The title of this post might not make much sense since I haven't really posted about the Firefly RPG before. Well, that's not because I haven't played it, I just never got around to posting about it. Sometimes it sucks being really busy because there's always something you don't have time for. I have a lot of hobbies so there's already too much competition there, and when it comes to RPGs I'd rather my blog suffer as opposed to my play time or GM prep time.
But I digress. I first ran a couple of Firefly sessions when the book first came out. I'm just now getting to running a second mini-campaign. One of my players recently posted about it here. We actually talked about the very topic of his post after playing through our second session (after finishing up "Thieves in Heaven" from Things Don't Go Smooth). It was a really interesting discussion, so I figured I'd throw in my two cents regarding that topic, and some other general thoughts.
A huge thing that Firefly players should keep in mind is that Complications shouldn't be scary. The characters don't want to deal with Complications, but the players should have fun with them. Complications are a major design goal of the system, which is meant to emulate an episode of the TV show. Shit goes wrong from the crew of Serenity all the time, and that's part of what makes it interesting to watch.
When you think about it, it's really not all that different from most RPGs. On the one hand players generally try to avoid bad stuff happening to their character, but on the other hand the game would be really boring if nothing bad ever happened. Firefly is just really up front about it, and gives players a lot of narrative control outside of simply roleplaying their character. It's a trend in modern RPGs to give players more narrative power, but it isn't always so blatant.
A Firefly player shouldn't think of Plot Points as having net zero effect when you earn one to roll a jinx just to have to spend one to later to step it down when the GM rolls an Opportunity. A player will earn a Plot Point for every Complication the GM buys, but shouldn't feel the need to buy every Opportunity that the GM rolls. The game has more drama if some of those Complications stick around, but that's not to say that Opportunities are useless, either. They should be bought when there's a Complication with a high die value that risks forcing a PC to be Taken Out, or when the Complication is especially tough to deal with (whether it affects a lot of actions, has the potential to stick around, or will require a Recovery Roll using a skill nobody is great at).
In other words, with regard to rolling 1's the PCs should be getting a net positive amount of Plot Points. Characters are hindered in some way now with the possibility of being more awesome in the future. It's up to the player to decide when the best time for their character to shine is, making concessions to earn Plot Points which they can use at critical moments. Big Damn Heroes will stumble and fall, but they'll get back up, too.
The same principle applies to Distinctions as well. The Plot Point economy assumes you'll step your Distinctions down to a d4 to earn Plot Points early on in the episode when the stakes are lower, so you'll have a big pool of them to work with when the stakes are higher.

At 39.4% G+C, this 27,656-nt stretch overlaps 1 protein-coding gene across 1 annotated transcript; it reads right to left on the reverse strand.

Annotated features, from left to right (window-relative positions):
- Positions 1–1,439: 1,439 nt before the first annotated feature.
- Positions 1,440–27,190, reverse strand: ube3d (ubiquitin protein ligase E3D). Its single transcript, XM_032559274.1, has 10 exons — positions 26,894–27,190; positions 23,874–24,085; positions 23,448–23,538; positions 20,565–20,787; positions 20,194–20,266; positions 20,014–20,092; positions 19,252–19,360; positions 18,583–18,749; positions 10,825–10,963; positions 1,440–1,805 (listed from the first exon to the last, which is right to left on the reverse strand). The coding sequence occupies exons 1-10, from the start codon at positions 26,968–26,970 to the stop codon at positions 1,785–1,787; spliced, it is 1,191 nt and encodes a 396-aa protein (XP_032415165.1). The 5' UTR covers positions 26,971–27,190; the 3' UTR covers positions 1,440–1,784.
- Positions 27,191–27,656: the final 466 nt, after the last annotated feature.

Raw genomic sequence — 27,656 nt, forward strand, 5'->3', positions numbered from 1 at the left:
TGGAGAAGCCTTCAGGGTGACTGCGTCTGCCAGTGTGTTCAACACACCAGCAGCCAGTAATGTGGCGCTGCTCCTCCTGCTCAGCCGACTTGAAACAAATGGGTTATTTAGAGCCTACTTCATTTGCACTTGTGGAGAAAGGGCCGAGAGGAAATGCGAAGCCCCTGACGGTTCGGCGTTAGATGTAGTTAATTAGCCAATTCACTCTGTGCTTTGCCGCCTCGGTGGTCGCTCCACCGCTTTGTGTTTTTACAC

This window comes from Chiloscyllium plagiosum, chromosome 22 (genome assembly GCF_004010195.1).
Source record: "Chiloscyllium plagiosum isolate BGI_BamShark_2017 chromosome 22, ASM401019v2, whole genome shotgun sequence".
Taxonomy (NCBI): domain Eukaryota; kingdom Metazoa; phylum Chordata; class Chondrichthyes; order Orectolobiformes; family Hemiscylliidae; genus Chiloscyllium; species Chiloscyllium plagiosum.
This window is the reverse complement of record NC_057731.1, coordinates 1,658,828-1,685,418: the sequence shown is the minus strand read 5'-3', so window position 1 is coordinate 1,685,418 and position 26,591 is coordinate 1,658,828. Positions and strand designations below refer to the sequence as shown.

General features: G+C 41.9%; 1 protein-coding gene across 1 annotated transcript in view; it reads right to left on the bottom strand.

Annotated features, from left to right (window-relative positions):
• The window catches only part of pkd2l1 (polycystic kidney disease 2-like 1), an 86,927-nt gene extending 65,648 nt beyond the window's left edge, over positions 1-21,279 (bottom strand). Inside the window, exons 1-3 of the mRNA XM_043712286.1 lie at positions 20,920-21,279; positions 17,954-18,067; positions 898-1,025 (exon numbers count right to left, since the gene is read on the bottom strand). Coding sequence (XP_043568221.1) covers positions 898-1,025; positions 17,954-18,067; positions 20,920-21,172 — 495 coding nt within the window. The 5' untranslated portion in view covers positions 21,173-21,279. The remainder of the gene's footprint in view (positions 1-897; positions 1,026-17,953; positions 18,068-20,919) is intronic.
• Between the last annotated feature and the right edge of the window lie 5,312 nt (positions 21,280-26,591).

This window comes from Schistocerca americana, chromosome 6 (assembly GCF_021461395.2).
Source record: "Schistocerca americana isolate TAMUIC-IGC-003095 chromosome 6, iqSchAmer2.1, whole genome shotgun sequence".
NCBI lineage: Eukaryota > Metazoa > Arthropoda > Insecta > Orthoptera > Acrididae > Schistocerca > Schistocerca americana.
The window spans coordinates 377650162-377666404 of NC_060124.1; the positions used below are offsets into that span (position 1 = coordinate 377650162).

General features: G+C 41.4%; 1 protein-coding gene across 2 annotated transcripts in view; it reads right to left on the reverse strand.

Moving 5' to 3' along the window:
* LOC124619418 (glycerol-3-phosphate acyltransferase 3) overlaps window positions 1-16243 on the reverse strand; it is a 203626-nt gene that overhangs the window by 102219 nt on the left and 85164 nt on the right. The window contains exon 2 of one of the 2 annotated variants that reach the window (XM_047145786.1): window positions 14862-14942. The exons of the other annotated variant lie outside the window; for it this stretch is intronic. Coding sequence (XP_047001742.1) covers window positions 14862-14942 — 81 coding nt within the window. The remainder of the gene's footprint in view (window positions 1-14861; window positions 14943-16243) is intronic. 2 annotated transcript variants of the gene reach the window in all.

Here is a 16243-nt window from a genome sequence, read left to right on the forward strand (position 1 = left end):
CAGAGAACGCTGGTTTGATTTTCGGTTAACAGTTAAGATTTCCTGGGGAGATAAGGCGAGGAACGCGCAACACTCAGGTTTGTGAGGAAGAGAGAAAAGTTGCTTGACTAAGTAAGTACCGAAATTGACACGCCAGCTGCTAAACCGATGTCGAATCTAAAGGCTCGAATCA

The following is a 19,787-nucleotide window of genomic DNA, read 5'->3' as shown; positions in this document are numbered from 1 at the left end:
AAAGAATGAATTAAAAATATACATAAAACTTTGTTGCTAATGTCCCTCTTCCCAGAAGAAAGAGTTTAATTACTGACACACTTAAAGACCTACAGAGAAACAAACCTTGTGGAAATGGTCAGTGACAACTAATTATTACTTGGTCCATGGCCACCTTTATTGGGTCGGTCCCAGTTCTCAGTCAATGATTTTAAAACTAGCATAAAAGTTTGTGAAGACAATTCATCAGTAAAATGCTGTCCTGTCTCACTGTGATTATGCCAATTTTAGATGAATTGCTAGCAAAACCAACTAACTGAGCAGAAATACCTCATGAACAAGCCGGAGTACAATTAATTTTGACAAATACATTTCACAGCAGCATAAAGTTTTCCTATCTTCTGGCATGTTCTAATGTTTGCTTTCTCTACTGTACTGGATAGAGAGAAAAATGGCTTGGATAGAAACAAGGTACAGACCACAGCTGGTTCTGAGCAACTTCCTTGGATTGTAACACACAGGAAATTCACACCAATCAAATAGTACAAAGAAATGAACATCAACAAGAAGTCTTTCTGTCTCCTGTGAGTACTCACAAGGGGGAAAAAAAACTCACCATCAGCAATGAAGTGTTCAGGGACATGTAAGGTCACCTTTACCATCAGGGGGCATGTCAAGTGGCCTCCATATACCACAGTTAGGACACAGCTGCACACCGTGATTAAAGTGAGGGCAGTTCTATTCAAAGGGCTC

That said, I understand where my player is coming from regarding Complications being generated by "positive dice." It's a little jarring in particular because we play a lot of FFG's Star Wars, where Threat and Despair (the best analogue to Firefly's Complications) are possible results on the negative dice. But in Firefly it makes a little less sense to do things that way. You could theoretically house rule that Complications are generated when the opposing dice pool rolls 1's, but that makes even less sense to me personally. First of all, they're often opposed rolls so why should things get tougher for you when your enemy rolls especially low? Second, it creates a disconnect when you want the GM to roll low, but not too low.
Another thing to keep in mind is that the way GM dice pools are built the PCs often have the advantage of a bigger dice pool. In that way Complications are an interesting pacing tool because a bigger dice pool means players will have a greater chance of success (in other words, it's less challenging). But if you're awesome at something you generally want to showcase that by overcoming more challenging obstacles. Complications let that happen naturally, without the GM having to tinker with the difficulty of NPCs and scenarios. Later on you're going to have to face a bigger GM dice pool, and in some cases it might make narrative sense that showing off your prowess might attract more trouble than you'd have otherwise. What's a better story, shooting the bandit trying to get away with your hard earned cash, or limping forward on your sprained ankle, coughing as you try to see through the cloud of steam you just vented out when you shot that pipe, and still managing to make the shot? And even if you don't buy the argument that more drama and challenge makes for a better game (maybe you're a power gamer?), there's still the fact that from a pure mechanical standpoint rolling 1's is good for your Plot Point economy. Most players should find Plot Points more valuable than Complications are detrimental, so increasing your chances of rolling a 1 (by virtue of a larger dice pool) can be thought of as a good thing.
Maybe Obi Wan was right about that "certain point of view" crap.